Three hundred and thirty six hours. That’s how many hours are in 2 weeks, 14 days. And that is how long I will be an artist in residence starting September 2.
Somehow, that doesn’t feel like very much time.
But what is time? It seems we are always trying to control, manipulate, trick time. We have too much or not enough; it’s running out or dragging on.
They say of parenting that the days are long but the years are short. That’s true of most things. That terrible class in college? Seventeen weeks felt like an eternity, and yet in the blink of an eye, it’s been 25 years since I graduated. Most Mondays feel like three days and Sunday late afternoons always arrive way too soon.
It seems we are never to be in accord with time.
But I want to use this gift of time as wisely as I possibly can. Because 336 hours is not an amount to throw away or waste or let slip through my fingers. Three hundred and thirty six hours is long enough to develop a new rhythm but not long enough to form a new habit. And that means I need to be intentional and present and aware of the clock ticking all while attempting to throw time out the window so I can sink deeply and swim freely into my creative “ouch zone,” as Quinn’s elementary gifted and talented teacher used to say.
So I made a list of goals: both to do and to not do. Because it is as important to set aside some of my less than stellar time wasters as it is to embrace what is good.
- Start the day with visual meditation
- Move on to a short yoga practice
- Re-read (or at least have by me for inspiration) Still Writing by Dani Shapiro, Big Magic by Elizabeth Gilbert and Gift from the Sea by Anne Morrow Lindbergh
- Read the courtship letters my grandparents wrote to each other
- Develop an outline, a rough draft, a concept of what to do with the content of those letters. I’m hopeful this can be a nonfiction project, but I don’t know what that entails as of yet and am trying not to put constraints on it before I even begin
- Catch up on the coursework from the Recognized Experts course I am taking from Dorie Clark
- Keep going with our Daily Dose of Dr Marry & DD livestreams because I believe fervently in creating consistent content
- Write at least 4 blog posts
- Teach EIT 461 both Tuesday evenings because the students deserve a present professor
- Eat sparingly–not to starve myself or anything silly but to be very mindful of what I am putting in my body: I’m intending to eat primarily homemade granola, garbanzo beans, raw nuts, garden tomatoes and popcorn and of course my beloved black tea with milk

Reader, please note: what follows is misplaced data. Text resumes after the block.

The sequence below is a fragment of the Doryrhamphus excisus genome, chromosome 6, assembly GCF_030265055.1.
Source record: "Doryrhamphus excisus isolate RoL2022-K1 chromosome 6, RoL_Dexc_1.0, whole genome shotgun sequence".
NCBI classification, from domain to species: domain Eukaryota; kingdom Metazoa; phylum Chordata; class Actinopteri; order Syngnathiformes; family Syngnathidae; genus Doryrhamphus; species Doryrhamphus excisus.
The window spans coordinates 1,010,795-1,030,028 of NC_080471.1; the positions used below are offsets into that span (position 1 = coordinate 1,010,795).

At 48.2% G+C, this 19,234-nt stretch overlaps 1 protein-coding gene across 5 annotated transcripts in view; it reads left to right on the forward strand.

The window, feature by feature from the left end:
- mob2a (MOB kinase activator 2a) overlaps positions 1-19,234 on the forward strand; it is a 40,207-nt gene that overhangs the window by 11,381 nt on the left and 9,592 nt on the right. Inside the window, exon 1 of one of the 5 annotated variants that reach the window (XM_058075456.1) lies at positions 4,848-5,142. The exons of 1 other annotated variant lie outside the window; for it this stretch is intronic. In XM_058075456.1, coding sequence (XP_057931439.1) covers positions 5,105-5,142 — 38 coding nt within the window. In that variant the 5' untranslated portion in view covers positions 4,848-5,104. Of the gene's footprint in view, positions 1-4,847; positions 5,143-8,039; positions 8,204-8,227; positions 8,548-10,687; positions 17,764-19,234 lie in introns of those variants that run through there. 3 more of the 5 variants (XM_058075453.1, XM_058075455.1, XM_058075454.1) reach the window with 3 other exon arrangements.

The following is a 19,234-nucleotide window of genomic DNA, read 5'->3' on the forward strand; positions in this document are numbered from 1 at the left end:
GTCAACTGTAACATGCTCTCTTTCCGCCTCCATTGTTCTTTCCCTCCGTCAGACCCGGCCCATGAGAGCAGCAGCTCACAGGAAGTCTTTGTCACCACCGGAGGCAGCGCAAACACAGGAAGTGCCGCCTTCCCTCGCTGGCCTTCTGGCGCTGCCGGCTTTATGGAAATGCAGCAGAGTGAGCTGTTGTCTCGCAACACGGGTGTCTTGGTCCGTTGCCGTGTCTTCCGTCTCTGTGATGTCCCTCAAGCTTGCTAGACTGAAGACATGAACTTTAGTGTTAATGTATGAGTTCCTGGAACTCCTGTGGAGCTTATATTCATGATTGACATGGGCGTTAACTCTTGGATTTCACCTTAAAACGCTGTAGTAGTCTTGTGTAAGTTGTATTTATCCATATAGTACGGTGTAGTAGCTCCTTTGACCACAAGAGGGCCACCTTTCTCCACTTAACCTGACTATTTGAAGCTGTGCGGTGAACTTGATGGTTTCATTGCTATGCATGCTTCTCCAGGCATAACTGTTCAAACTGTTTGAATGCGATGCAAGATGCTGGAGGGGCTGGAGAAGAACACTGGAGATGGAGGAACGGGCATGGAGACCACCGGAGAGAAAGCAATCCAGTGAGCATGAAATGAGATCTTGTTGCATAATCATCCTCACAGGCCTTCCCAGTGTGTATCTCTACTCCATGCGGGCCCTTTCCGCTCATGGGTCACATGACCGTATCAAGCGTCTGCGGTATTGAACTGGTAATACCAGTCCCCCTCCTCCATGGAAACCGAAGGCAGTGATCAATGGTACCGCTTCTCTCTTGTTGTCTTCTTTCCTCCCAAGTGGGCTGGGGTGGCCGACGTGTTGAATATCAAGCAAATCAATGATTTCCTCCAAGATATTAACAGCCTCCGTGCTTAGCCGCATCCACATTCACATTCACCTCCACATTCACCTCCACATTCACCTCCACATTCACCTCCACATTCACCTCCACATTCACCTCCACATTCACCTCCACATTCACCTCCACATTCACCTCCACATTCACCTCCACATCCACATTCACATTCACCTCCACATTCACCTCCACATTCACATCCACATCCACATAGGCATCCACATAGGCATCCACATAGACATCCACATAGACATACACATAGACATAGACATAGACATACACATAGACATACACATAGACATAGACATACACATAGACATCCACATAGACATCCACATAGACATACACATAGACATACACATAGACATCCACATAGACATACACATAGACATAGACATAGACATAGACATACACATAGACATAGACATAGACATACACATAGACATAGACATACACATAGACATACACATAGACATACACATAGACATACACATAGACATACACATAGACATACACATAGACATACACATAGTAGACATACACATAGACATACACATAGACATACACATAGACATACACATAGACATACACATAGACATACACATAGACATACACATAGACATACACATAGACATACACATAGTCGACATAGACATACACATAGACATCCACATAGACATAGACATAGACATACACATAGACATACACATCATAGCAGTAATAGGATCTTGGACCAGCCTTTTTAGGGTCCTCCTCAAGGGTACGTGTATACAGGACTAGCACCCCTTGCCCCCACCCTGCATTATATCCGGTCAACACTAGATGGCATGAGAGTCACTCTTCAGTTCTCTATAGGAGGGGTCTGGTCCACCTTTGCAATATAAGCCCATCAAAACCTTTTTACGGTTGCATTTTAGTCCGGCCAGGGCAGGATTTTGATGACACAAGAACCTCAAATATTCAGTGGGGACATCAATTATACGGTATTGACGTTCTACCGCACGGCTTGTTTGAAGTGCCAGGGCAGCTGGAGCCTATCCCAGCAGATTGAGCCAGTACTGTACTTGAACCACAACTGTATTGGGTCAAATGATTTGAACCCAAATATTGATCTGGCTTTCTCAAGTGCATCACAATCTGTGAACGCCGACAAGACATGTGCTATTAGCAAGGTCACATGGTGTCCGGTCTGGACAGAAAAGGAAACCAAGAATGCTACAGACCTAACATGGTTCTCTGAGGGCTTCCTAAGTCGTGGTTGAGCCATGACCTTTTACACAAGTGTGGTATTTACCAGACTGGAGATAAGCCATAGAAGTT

- Play. This entire opportunity is a pure gift, so enjoy it–even the tough parts
- Get comfortable with being uncomfortable: in a new house, by myself, in the country, in the dark, for 336 hours, 14 days, 2 weeks
To not do:
- Bother with makeup
- Check my day job email–at all!
- Drink wine (I want to be present and alert, and I want to sleep. Wine can and does disrupt all of that)
- Scroll endlessly through social media
- Watch the clock and put pressure on myself to be accomplishing __________________
- Judge the work I am producing as I am producing it
- Snack to avoid working/creating
Maybe to do:
- Apply for a Bush Fellowship (again and again and again and again)??? This is a big question mark for me…for pretty obvious reasons.
I had a conversation last summer with a man whom I know a little. He was a finalist with me my first time and also didn’t get it, and that was his second go as a finalist. When we met up, he had succeeded in being awarded a fellowship on his third attempt. When I told him I wasn’t planning to ever apply again, he said, “You’re thinking of it as an emotional exchange. It’s just a transaction. Do you want the money to do the work? Then it’s not about how you feel emotionally. It’s about finding a way to give them what they want so you can go do what you want.” That sticks in my brain and makes it hard for me to not keep applying. Ugh!
Ultimately, I want to not put so much pressure on myself to “succeed” at this. First of all, there isn’t only one definition of success; getting through it, leaning in to my fears and anxieties is its own kind of success, so everything else is the equivalent to brown butter frosting (yum!) on an already really excellent cake.
What if, for example, I read my grandparents’ letters and determine there’s nothing there for me to write about? What if I am uninspired by them? That’s not a failure because I will have actually finally read them and determined that they are not part of my journey–at least not right now.
The what ifs are immense and could cripple me if I let my mind wander too far down the failure path.
So I’m going to do my best to just be. To be in the moment, in discomfort, in boredom, in fear, in exhaustion, in rapture, in creative flow, in creative quagmire. Whatever I am is what I am going to be for that moment, for that period of time.
Three hundred and thirty six hours. Here’s to breathing, staying present and taking them one second, one minute, one hour at a time.